Clear blue skies today!
Lots of wildflowers along the trail. This is Bunchberry Dogwood.
To the west, Mount Quadra . . .
. . . and to east, the “boom” – where an old moraine touches the surface of the water in a crescent to catch driftwood floating past, as if it were a lumber boom.
Here I am at the lake.
The sparkling waters of Boom Lake!
This is a favourite September hike. We had perfect weather and finished off the day with dinner in Banff. Can’t ask for more!
On Wednesday, Rolf and I drove to Bow Valley Provincial Park and hiked the Many Springs Trail. Well, it wasn’t exactly a hike. It’s more of a walk. The Many Springs Trail is flat and well-groomed and quite short. Only 1.6 km. (That’s about a mile.) It’s also famous for its wildflowers.
Here’s the map of the trail, which is a loop.
At the junction, there’s a sign pointing you to the right. You follow along and reach the boardwalk. The actual loop is only about 1.3 km.
Most of the Bow Valley is dry, grassy meadows with stands of aspen and evergreen. But the Many Springs Trail is a lush wetland fed by, you guessed it, many springs.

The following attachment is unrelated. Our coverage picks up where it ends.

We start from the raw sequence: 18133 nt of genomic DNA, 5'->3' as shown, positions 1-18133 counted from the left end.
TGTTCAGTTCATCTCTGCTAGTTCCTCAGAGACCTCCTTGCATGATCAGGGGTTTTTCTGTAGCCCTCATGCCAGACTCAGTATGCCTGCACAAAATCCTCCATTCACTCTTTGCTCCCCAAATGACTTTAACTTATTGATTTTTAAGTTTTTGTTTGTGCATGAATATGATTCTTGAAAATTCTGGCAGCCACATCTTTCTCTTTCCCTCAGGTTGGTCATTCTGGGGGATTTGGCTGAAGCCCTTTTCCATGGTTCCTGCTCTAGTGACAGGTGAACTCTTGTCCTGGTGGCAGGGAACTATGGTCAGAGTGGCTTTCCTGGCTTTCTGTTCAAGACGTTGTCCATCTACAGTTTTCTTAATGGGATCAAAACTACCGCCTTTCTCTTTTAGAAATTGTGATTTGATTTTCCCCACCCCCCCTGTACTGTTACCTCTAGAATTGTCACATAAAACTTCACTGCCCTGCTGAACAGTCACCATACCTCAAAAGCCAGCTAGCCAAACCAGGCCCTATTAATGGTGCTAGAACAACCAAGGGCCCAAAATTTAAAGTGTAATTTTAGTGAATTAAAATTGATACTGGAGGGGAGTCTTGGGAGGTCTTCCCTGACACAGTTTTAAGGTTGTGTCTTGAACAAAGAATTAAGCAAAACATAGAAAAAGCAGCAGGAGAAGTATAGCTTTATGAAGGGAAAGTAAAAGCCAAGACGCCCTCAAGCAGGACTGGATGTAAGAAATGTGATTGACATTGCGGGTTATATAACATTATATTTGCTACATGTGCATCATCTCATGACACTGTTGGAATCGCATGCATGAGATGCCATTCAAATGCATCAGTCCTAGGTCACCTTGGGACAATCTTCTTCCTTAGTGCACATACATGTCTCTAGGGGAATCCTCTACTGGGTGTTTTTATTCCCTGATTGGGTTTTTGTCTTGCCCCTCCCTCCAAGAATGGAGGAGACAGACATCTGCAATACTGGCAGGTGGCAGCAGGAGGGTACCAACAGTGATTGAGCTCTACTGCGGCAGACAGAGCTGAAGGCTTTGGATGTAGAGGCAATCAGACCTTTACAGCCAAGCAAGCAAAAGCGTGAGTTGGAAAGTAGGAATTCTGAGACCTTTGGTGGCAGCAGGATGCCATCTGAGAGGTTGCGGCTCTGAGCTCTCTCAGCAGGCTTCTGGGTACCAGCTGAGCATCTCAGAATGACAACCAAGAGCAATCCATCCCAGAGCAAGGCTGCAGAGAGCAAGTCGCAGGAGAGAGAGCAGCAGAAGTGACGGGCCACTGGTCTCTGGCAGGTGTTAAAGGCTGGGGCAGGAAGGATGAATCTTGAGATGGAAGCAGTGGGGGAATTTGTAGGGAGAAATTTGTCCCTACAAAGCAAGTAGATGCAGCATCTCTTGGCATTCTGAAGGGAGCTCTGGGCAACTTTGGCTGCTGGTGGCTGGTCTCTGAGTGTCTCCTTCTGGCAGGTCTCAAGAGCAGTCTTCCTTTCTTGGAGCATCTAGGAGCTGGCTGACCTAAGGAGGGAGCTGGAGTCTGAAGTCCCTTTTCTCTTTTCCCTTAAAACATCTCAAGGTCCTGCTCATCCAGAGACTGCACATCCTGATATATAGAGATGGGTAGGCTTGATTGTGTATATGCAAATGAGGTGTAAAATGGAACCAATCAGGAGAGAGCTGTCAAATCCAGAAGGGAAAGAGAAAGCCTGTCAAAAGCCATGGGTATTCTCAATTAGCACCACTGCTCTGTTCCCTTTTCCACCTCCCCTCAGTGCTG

At this time of year, lots of people come looking for the Yellow Lady Slipper Orchid.
Yellow Lady Slipper Orchid
The first time you see one, you get all excited and take about a million pictures. And then you realize it is everywhere along the trail.
The Wood Lily is here too.
And, of course, there’s the Prickly Rose.
Prickly Rose aka the floral emblem of Alberta
Prickly Rose aka the floral emblem of Alberta
Where the trail opens up, there are some peaceful views of the mountains.
Creeping Juniper with berries
And everywhere there is Silverberry.
It was a morning walk with lots of time for pictures. We drove on the 1A instead of the busier TransCanada, which meant that we went through Cochrane. So, on the way back, we stopped in Cochrane at McKay’s Ice Cream.
Always a good way to end a trip!